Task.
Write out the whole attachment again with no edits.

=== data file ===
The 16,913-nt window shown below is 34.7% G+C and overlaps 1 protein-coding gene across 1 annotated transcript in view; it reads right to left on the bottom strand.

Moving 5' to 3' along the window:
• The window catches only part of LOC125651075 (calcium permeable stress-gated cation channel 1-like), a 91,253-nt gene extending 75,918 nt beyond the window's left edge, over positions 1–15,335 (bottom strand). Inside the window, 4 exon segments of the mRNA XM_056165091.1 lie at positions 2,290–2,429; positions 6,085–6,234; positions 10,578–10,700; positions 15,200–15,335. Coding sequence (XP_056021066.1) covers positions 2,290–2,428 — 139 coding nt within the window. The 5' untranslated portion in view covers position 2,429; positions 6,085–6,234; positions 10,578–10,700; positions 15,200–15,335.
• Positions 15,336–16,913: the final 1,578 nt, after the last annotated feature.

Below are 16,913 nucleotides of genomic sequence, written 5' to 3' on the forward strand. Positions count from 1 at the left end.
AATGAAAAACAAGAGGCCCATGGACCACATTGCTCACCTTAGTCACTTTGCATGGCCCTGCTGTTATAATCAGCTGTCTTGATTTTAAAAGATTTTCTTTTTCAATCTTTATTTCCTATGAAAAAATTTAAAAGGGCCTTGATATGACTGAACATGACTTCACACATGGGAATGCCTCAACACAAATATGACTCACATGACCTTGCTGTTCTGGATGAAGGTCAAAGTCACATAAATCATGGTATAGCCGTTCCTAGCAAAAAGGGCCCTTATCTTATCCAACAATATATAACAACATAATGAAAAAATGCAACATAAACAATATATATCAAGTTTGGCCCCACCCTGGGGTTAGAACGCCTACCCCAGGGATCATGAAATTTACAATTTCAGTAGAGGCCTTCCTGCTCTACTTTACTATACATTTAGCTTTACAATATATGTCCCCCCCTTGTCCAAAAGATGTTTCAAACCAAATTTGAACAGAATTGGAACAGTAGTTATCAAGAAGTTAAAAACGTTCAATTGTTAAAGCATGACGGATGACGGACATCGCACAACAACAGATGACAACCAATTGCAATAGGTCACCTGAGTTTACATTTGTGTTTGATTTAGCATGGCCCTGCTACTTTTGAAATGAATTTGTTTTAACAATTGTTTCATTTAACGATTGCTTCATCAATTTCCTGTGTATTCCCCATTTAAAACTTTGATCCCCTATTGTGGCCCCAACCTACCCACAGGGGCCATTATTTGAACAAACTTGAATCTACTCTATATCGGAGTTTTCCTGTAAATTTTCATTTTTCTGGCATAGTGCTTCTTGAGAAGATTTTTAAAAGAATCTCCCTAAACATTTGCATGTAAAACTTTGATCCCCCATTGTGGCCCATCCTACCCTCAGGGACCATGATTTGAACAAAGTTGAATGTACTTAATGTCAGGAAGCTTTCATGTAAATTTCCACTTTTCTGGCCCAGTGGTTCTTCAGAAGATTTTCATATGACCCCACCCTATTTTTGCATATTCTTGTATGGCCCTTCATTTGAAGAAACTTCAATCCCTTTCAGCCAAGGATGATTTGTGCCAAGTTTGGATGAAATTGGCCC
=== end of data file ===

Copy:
The 16,913-nt window shown below is 34.7% G+C and overlaps 1 protein-coding gene across 1 annotated transcript in view; it reads right to left on the bottom strand.

Moving 5' to 3' along the window:
• The window catches only part of LOC125651075 (calcium permeable stress-gated cation channel 1-like), a 91,253-nt gene extending 75,918 nt beyond the window's left edge, over positions 1–15,335 (bottom strand). Inside the window, 4 exon segments of the mRNA XM_056165091.1 lie at positions 2,290–2,429; positions 6,085–6,234; positions 10,578–10,700; positions 15,200–15,335. Coding sequence (XP_056021066.1) covers positions 2,290–2,428 — 139 coding nt within the window. The 5' untranslated portion in view covers position 2,429; positions 6,085–6,234; positions 10,578–10,700; positions 15,200–15,335.
• Positions 15,336–16,913: the final 1,578 nt, after the last annotated feature.

Below are 16,913 nucleotides of genomic sequence, written 5' to 3' on the forward strand. Positions count from 1 at the left end.
AATGAAAAACAAGAGGCCCATGGACCACATTGCTCACCTTAGTCACTTTGCATGGCCCTGCTGTTATAATCAGCTGTCTTGATTTTAAAAGATTTTCTTTTTCAATCTTTATTTCCTATGAAAAAATTTAAAAGGGCCTTGATATGACTGAACATGACTTCACACATGGGAATGCCTCAACACAAATATGACTCACATGACCTTGCTGTTCTGGATGAAGGTCAAAGTCACATAAATCATGGTATAGCCGTTCCTAGCAAAAAGGGCCCTTATCTTATCCAACAATATATAACAACATAATGAAAAAATGCAACATAAACAATATATATCAAGTTTGGCCCCACCCTGGGGTTAGAACGCCTACCCCAGGGATCATGAAATTTACAATTTCAGTAGAGGCCTTCCTGCTCTACTTTACTATACATTTAGCTTTACAATATATGTCCCCCCCTTGTCCAAAAGATGTTTCAAACCAAATTTGAACAGAATTGGAACAGTAGTTATCAAGAAGTTAAAAACGTTCAATTGTTAAAGCATGACGGATGACGGACATCGCACAACAACAGATGACAACCAATTGCAATAGGTCACCTGAGTTTACATTTGTGTTTGATTTAGCATGGCCCTGCTACTTTTGAAATGAATTTGTTTTAACAATTGTTTCATTTAACGATTGCTTCATCAATTTCCTGTGTATTCCCCATTTAAAACTTTGATCCCCTATTGTGGCCCCAACCTACCCACAGGGGCCATTATTTGAACAAACTTGAATCTACTCTATATCGGAGTTTTCCTGTAAATTTTCATTTTTCTGGCATAGTGCTTCTTGAGAAGATTTTTAAAAGAATCTCCCTAAACATTTGCATGTAAAACTTTGATCCCCCATTGTGGCCCATCCTACCCTCAGGGACCATGATTTGAACAAAGTTGAATGTACTTAATGTCAGGAAGCTTTCATGTAAATTTCCACTTTTCTGGCCCAGTGGTTCTTCAGAAGATTTTCATATGACCCCACCCTATTTTTGCATATTCTTGTATGGCCCTTCATTTGAAGAAACTTCAATCCCTTTCAGCCAAGGATGATTTGTGCCAAGTTTGGATGAAATTGGCCC